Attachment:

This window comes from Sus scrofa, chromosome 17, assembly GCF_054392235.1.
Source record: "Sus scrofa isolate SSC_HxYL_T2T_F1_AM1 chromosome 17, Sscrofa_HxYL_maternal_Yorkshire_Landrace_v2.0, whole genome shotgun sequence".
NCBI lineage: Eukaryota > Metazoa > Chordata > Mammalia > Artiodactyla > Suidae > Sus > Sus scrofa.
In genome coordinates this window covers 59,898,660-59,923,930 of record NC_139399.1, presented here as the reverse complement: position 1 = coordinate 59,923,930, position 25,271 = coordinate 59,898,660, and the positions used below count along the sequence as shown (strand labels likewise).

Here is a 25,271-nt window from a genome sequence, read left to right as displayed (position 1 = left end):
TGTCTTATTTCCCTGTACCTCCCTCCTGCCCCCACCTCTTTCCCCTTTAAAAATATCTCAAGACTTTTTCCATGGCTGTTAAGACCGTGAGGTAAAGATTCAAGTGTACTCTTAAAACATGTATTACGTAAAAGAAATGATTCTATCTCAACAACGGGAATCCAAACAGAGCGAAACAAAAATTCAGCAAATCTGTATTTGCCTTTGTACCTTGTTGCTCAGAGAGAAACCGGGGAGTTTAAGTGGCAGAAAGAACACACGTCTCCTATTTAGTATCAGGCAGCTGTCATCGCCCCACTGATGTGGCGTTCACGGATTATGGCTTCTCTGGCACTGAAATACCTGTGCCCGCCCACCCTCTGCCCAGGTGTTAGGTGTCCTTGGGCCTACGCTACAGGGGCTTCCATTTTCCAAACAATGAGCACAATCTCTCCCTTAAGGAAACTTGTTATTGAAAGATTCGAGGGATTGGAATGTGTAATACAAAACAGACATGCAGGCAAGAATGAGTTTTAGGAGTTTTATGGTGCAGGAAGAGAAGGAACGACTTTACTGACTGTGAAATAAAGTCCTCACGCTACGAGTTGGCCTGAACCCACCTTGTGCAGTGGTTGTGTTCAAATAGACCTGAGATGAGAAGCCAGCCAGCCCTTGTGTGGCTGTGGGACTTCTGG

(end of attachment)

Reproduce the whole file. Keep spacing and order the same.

This window comes from Sus scrofa, chromosome 17, assembly GCF_054392235.1.
Source record: "Sus scrofa isolate SSC_HxYL_T2T_F1_AM1 chromosome 17, Sscrofa_HxYL_maternal_Yorkshire_Landrace_v2.0, whole genome shotgun sequence".
NCBI lineage: Eukaryota > Metazoa > Chordata > Mammalia > Artiodactyla > Suidae > Sus > Sus scrofa.
In genome coordinates this window covers 59,898,660-59,923,930 of record NC_139399.1, presented here as the reverse complement: position 1 = coordinate 59,923,930, position 25,271 = coordinate 59,898,660, and the positions used below count along the sequence as shown (strand labels likewise).

Here is a 25,271-nt window from a genome sequence, read left to right as displayed (position 1 = left end):
TGTCTTATTTCCCTGTACCTCCCTCCTGCCCCCACCTCTTTCCCCTTTAAAAATATCTCAAGACTTTTTCCATGGCTGTTAAGACCGTGAGGTAAAGATTCAAGTGTACTCTTAAAACATGTATTACGTAAAAGAAATGATTCTATCTCAACAACGGGAATCCAAACAGAGCGAAACAAAAATTCAGCAAATCTGTATTTGCCTTTGTACCTTGTTGCTCAGAGAGAAACCGGGGAGTTTAAGTGGCAGAAAGAACACACGTCTCCTATTTAGTATCAGGCAGCTGTCATCGCCCCACTGATGTGGCGTTCACGGATTATGGCTTCTCTGGCACTGAAATACCTGTGCCCGCCCACCCTCTGCCCAGGTGTTAGGTGTCCTTGGGCCTACGCTACAGGGGCTTCCATTTTCCAAACAATGAGCACAATCTCTCCCTTAAGGAAACTTGTTATTGAAAGATTCGAGGGATTGGAATGTGTAATACAAAACAGACATGCAGGCAAGAATGAGTTTTAGGAGTTTTATGGTGCAGGAAGAGAAGGAACGACTTTACTGACTGTGAAATAAAGTCCTCACGCTACGAGTTGGCCTGAACCCACCTTGTGCAGTGGTTGTGTTCAAATAGACCTGAGATGAGAAGCCAGCCAGCCCTTGTGTGGCTGTGGGACTTCTGG